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Abe apologizes to relatives of leprosy patients for their suffering

Prime Minister Shinzo Abe on Friday offered a heartfelt apology to family members of former leprosy patients for their suffering, after the government decided against appealing a recent court ruling ordering the state to pay compensation.
Making the first official apology to relatives of leprosy patients who suffered under the government's segregation policy between 1907 and 1996, Abe acknowledged as a "hard fact" that they endured "extremely severe prejudice and discrimination in society."
"The government deeply reflects on the pain and suffering endured by current and former leprosy patients and their family members, and offers a heartfelt apology," Abe said in a statement endorsed Friday by the cabinet.
"I myself would like to express this feeling by meeting with family members," the prime minister said. No date has been fixed and details of any meeting need to be worked out, according to Chief Cabinet Secretary Yoshihide Suga.
The apology is a milestone for the family members, nearly two decades after then Prime Minister Junichiro Koizumi apologized to former leprosy patients in 2001 over the segregation policy.
Leprosy, also known as Hansen's disease, is now curable but many patients were isolated in sanatoriums under the decades-long government policy, and family members suffered from the stigma of being their relatives.
Friday was the deadline for the government to decide whether to appeal the June 28 ruling by the Kumamoto District Court, which ordered the state to pay a total of about 376 million yen in damages to 541 out of the 561 plaintiffs.
The ruling was the first of its kind in awarding compensation to family members of former leprosy patients.
"The state is responsible for allowing prejudgment and prejudice (toward leprosy patients and their family.) With the issuance of a statement this time, we want the government to recognize its liability," Chikara Hayashi, the 94-year-old leader of the plaintiffs, said at a press conference Friday.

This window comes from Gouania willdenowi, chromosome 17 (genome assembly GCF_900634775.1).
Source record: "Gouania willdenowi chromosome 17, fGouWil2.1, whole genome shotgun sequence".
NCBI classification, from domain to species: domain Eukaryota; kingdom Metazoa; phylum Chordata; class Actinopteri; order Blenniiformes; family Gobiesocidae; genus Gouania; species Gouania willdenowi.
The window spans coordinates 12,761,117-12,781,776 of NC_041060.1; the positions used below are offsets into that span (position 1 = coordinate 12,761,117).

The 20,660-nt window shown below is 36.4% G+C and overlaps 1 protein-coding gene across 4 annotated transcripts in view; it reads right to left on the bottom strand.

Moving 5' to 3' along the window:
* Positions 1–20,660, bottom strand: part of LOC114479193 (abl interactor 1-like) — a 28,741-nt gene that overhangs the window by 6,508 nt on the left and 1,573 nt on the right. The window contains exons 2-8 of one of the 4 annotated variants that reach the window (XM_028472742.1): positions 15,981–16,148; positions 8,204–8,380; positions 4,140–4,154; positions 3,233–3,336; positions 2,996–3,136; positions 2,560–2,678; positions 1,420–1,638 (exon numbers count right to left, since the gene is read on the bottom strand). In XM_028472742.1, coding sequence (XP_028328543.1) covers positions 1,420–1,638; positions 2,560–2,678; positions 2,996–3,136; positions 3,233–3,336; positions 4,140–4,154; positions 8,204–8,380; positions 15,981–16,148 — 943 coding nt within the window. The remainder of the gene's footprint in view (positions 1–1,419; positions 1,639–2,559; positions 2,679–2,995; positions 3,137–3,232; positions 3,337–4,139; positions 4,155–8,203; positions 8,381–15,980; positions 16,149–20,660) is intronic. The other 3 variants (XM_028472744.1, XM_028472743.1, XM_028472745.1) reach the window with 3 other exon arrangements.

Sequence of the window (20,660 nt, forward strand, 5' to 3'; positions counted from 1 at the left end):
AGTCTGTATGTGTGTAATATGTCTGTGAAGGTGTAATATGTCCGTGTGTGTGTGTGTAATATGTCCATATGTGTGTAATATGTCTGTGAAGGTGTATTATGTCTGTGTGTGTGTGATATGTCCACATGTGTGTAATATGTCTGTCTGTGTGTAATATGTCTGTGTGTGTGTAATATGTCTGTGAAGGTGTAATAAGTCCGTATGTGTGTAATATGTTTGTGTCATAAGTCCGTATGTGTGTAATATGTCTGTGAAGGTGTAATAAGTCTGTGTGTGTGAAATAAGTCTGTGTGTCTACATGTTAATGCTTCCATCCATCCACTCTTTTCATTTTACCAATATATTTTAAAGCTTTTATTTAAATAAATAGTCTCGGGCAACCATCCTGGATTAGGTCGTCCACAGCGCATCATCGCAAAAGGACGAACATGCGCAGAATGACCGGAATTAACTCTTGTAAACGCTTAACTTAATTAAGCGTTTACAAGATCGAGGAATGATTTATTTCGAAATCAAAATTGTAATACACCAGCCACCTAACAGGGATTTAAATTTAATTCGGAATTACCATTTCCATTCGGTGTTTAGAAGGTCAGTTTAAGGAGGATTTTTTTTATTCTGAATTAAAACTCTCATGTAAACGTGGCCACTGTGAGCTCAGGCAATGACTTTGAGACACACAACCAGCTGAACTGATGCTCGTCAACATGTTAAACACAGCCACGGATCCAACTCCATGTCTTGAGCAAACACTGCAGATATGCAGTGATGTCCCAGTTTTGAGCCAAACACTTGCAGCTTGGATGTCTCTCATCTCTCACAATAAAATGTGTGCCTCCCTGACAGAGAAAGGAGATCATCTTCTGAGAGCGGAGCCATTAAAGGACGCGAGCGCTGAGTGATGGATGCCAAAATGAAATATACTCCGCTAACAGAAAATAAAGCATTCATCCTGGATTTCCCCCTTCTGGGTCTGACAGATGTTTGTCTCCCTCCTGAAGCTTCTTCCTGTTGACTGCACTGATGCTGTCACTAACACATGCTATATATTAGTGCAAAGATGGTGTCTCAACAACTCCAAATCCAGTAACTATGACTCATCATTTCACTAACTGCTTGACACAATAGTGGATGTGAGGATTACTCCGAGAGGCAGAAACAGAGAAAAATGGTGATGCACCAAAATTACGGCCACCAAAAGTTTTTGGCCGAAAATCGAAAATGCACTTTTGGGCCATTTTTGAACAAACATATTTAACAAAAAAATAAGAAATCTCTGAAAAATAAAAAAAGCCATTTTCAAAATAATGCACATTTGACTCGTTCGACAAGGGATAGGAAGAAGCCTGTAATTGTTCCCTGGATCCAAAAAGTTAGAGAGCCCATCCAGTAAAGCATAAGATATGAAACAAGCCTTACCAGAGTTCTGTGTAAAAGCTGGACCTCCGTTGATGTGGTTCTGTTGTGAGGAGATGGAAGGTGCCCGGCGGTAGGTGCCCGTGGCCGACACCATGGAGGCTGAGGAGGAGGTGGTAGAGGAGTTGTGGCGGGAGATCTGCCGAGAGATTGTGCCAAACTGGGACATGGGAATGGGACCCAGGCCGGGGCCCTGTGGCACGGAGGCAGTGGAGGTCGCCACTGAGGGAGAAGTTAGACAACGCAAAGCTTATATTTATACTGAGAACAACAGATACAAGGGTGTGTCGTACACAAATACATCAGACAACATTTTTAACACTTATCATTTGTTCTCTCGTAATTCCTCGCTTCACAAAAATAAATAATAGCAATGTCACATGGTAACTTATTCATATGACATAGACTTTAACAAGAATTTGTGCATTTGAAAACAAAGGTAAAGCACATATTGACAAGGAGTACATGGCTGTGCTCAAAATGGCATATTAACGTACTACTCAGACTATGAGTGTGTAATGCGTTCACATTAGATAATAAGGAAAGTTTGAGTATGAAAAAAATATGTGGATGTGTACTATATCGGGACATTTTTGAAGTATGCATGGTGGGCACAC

The plaintiffs said they also will not appeal the Kumamoto court ruling, which will finalize the decision.
According to the statement, the government will pay compensation swiftly and take measures to redress families of leprosy patients, irrespective of whether they participated in the damages suit.
But the scope of those eligible for redress was not clearly defined in the document. Suga said the government will swiftly work on the compensation framework.
The Kumamoto court pointed out the state acted illegally by failing to end segregation by 1960, when the need for the policy was lost due to progress in medicine, and retaining it under the leprosy prevention law until 1996.
The ruling recognized that the government's segregation policy made it difficult for patients' family members to enter schools, find jobs and get married.
Abe said the hardship of family members should not be prolonged when he announced Tuesday that the government did not plan to file an appeal, in a "rare" move. But he also said part of the ruling is not acceptable.
On Friday, the government issued a separate statement from Abe's to clarify its stance on the court's judgment on the three-year statute of limitations for seeking damages, among other points.
The government says the period started when a compensation accord was reached between the state and leprosy patients in January 2002, and thus the statute of limitation had expired by the time the lawsuit was filed in 2016.
The Kumamoto court, however, judged otherwise, saying the period started in 2015 when plaintiffs became aware they could try to seek compensation from the state following a Tottori District Court ruling in September that year, which rejected a damages claim by the family member of a former leprosy patient.
Japan launched a compensation system for former leprosy patients following a 2001 court ruling that found the government's segregation policy unconstitutional.
Then Prime Minister Koizumi gave up on filing an appeal against the ruling, which ordered the state to pay a total of 1.82 billion yen in damages to former leprosy patients.


© KYODO
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